Many members mourn their old lives and achievements. “I used to make the Energizer Bunny look lazy, now I’m not even remotely close,” shared one member. Another lamented, “I used to be the life of the party, now that’s over.”

Others feel moody or depressed. “I usually throw a big party for my birthday and celebrate all week long. This year, I just feel sad and tired,” shared one member. “Depression seems to be common, causing constant pain, fatigue, lack of motivation, and isolation,” observed another.

Strained Relationships

Fatigue can disrupt relationships with families and friends. “I’m sick of my family asking if I’m drunk or high,” said one member. Another shared, “Can’t even get up to make a cup of tea. Family thinks I’m lazy. No friends or social life.” One frustrated member admitted, “I wanna be the fun grandma, but I’m too tired and totally drained.”

Spondylitis Fatigue in Women

Studies have found that spondylitis presents differently in women and men. One of these differences is that women tend to report significantly higher levels of fatigue.

Learn more about how axial spondyloarthritis differs between women and men.

Anemia and Fatigue

According to the U.S. Office on Women’s Health, women are also more likely in general to develop iron-deficiency anemia, which commonly causes fatigue. Many members of MySpondylitisTeam describe having both anemia and spondylitis. “I’ve just had blood work done again, and now I have chronic anemia. Wondering if anyone has problems with anemia? It’s so tiring.”

Others report being diagnosed with pernicious anemia, an autoimmune disorder in which the body can’t make enough healthy red blood cells. More women than men are diagnosed with pernicious anemia.

Read more about how anemia can worsen spondylitis fatigue.

What Causes Spondylitis Fatigue?

Fatigue is typically caused by factors including inflammation, underlying health conditions, medication side effects, the stress of coping with a chronic condition, and poor lifestyle habits.

Inflammation

Studies have shown that uncontrolled disease activity is the primary driver of fatigue in inflammatory arthritis. In spondylitis, inflammatory proteins called cytokines are released, producing fatigue. One member called it a vicious cycle: “Pain makes us exhausted; exhaustion creates pain that fogs our brain. One symptom leads to another (and back again)!”

Sleep Deprivation

More than 50 percent of people with SpA have a sleep disorder, such as sleep apnea, according to the Canadian Spondylitis Association. Lack of sleep can increase pain, causing more sleeplessness that leads to more pain. “For two to five weeks, I can't sleep at all. Then, I sleep for a solid week, waking every hour for 10-30 minutes. After that I’m back to not sleeping again,” shared one MySpondylitisTeam member.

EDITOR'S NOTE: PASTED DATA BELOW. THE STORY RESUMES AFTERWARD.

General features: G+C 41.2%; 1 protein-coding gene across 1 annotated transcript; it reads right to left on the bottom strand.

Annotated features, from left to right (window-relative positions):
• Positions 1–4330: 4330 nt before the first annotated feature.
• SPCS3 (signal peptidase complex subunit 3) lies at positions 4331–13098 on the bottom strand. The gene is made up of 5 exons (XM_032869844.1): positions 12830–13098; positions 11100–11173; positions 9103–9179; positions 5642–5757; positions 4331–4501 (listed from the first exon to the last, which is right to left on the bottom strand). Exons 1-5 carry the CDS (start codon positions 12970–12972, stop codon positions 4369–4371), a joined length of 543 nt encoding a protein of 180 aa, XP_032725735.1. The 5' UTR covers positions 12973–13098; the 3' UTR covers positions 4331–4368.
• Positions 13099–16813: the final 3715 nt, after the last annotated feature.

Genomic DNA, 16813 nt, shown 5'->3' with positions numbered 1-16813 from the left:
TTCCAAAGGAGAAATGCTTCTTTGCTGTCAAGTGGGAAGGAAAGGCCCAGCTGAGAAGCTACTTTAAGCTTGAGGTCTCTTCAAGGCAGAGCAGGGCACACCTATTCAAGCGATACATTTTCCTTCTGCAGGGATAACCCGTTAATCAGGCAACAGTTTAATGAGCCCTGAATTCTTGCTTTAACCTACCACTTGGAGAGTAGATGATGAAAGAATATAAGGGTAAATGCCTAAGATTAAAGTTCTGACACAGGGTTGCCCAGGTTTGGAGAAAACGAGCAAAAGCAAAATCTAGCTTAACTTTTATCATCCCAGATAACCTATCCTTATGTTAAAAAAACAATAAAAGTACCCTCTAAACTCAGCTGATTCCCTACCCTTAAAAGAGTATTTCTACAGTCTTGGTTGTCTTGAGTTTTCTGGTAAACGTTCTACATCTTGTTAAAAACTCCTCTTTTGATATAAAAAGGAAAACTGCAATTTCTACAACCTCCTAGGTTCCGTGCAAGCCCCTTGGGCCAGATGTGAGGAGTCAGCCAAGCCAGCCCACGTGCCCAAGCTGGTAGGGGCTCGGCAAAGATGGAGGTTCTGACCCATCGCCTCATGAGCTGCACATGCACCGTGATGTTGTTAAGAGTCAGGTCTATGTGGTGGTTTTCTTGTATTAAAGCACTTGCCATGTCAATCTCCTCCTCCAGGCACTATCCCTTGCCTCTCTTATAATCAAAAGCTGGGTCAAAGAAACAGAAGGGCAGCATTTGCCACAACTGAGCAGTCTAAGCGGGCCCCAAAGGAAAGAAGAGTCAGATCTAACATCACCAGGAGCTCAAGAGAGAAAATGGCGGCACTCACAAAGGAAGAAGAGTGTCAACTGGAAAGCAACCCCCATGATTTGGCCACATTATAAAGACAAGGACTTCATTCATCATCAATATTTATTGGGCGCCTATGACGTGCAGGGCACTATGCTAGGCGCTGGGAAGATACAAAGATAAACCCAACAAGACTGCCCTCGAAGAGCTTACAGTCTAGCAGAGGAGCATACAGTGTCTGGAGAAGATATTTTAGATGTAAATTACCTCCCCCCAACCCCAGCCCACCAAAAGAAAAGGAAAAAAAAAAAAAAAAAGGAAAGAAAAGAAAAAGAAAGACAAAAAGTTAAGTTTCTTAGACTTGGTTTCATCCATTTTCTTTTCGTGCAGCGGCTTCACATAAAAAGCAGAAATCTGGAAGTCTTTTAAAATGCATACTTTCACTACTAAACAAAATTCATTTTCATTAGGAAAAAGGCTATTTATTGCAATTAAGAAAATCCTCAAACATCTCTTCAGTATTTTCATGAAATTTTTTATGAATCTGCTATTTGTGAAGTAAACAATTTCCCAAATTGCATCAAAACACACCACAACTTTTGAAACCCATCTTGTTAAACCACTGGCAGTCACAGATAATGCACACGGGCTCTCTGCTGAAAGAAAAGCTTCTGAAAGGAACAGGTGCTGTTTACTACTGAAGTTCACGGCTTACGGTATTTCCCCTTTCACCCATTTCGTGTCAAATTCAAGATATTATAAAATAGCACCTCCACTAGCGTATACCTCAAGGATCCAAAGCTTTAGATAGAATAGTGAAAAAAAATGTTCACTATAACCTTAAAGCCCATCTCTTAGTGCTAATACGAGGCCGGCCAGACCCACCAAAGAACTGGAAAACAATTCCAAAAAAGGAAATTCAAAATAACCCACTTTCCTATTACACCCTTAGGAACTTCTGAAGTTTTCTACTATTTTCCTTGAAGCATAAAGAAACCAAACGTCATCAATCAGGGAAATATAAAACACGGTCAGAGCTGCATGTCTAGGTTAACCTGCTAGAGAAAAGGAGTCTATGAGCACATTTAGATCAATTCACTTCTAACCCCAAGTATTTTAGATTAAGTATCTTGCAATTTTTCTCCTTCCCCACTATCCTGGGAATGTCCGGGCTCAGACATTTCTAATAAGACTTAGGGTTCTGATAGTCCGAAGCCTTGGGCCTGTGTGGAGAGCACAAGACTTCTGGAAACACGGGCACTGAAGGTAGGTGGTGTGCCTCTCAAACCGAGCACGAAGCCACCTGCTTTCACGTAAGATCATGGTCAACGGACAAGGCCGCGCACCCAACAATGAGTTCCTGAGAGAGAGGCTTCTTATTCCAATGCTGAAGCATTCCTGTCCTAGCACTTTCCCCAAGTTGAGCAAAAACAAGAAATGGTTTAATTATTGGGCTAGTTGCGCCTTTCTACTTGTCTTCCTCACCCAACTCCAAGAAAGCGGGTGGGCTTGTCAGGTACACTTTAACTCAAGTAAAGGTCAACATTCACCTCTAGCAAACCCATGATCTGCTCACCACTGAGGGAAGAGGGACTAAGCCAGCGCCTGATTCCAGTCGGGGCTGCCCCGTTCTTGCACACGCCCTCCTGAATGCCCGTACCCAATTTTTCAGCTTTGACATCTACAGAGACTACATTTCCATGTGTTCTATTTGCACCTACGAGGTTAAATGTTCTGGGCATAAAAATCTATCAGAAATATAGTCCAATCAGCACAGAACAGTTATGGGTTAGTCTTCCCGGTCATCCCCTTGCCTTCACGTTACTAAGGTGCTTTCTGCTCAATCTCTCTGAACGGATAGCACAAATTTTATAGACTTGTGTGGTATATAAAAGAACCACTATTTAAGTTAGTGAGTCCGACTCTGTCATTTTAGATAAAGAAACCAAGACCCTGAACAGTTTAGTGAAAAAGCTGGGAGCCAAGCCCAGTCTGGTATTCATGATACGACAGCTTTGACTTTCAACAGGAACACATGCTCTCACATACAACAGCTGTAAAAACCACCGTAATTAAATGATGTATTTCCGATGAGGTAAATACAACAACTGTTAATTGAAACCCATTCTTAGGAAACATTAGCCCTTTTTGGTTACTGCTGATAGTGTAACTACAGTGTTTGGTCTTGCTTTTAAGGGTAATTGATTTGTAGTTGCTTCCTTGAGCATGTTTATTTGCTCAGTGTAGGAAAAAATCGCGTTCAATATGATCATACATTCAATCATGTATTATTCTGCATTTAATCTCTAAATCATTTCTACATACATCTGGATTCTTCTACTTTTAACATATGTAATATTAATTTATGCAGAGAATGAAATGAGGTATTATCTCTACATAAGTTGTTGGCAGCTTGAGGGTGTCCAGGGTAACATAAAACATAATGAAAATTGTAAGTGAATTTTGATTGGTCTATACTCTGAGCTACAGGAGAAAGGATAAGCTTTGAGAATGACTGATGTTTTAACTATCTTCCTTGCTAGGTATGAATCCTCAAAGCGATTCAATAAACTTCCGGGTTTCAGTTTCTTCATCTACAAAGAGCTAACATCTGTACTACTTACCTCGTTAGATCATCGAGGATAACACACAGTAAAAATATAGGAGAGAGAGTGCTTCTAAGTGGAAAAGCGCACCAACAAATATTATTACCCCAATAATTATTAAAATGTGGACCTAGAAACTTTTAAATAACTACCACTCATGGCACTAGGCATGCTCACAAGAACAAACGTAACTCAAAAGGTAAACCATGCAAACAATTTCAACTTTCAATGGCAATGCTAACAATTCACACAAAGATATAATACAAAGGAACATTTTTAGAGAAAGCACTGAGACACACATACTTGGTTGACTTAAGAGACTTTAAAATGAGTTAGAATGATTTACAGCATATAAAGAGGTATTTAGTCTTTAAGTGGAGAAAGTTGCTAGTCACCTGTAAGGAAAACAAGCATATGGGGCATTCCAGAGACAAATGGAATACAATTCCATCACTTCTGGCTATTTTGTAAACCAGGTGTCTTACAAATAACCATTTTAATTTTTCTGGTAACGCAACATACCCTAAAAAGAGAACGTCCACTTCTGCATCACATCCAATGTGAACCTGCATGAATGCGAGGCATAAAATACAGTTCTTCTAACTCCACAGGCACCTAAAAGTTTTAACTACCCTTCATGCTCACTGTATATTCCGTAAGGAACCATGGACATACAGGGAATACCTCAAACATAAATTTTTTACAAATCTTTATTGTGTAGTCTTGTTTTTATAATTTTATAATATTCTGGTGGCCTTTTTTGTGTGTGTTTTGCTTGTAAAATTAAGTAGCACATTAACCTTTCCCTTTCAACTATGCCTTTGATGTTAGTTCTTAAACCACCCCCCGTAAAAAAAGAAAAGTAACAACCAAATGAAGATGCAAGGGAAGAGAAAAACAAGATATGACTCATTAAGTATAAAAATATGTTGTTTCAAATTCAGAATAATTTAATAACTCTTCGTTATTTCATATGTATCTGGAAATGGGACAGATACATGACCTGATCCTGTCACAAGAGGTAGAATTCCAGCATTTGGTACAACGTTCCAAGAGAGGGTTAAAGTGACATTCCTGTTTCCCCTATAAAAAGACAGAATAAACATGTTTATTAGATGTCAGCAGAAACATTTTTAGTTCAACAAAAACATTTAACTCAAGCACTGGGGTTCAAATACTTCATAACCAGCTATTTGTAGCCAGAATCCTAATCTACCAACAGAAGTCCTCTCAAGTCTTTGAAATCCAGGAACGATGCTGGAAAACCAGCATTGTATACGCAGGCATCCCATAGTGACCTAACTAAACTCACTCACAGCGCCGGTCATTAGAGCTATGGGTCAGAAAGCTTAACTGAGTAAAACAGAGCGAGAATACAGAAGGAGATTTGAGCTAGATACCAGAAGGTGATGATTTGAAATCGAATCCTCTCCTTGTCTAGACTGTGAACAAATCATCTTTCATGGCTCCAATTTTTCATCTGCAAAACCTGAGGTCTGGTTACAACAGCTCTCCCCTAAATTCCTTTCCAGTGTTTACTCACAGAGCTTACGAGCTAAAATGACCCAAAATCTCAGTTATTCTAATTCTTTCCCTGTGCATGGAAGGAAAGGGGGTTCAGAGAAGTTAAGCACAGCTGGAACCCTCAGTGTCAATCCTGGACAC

Watch rheumatologist Dr. Ashira Blazer give advice on how to manage fatigue with spondylitis.

Medications

Certain drugs prescribed for spondylitis can cause or worsen exhaustion. Doctors often prescribe corticosteroids, such as prednisone, to control SpA flares. These medications can cause fatigue-promoting side effects, such as anxiety and sleeplessness. Pain medications and antidepressants can also contribute to low energy levels.

Some members of MySpondylitisTeam report fatigue from disease-modifying antirheumatic drugs (DMARDs) prescribed to reduce inflammation and slow spondylitis progression. “My fatigue appeared once I started methotrexate. Now it’s hard to function throughout the day,” said one. “Humira made me feel awful and increased my fatigue. I hope to start with a new rheumatologist soon and pray my fatigue can be treated,” said another.

Since fatigue in spondylitis can have so many factors, speak to your doctor about determining what’s causing your fatigue and how best to manage it.

Underlying Conditions

Fatigue is often an indicator of underlying disease. Studies have shown that up to 40 percent of people who reported chronic fatigue symptoms to their doctors were later diagnosed with fibromyalgia, diabetes, Parkinson’s disease, lupus, or another medical condition. Share all of your symptoms with your doctor to make sure you receive screening tests as appropriate. Getting underlying conditions diagnosed and treated can help improve fatigue and other symptoms.

Depression

People with chronic pain are more likely to suffer from depression than the general population. Whether it was preexisting or caused by the stress of fighting a chronic condition, depression can lower energy levels, disrupt sleep, and cause exhaustion. Pain and depression also feed on each other, further worsening fatigue.

Science-Based Tips for Treating and Managing Fatigue

Although there’s no cure for spondylitis fatigue, recent studies have found that medication, lifestyle changes, and other pain management strategies can help control inflammation and improve quality of life.

Anti-TNF Therapies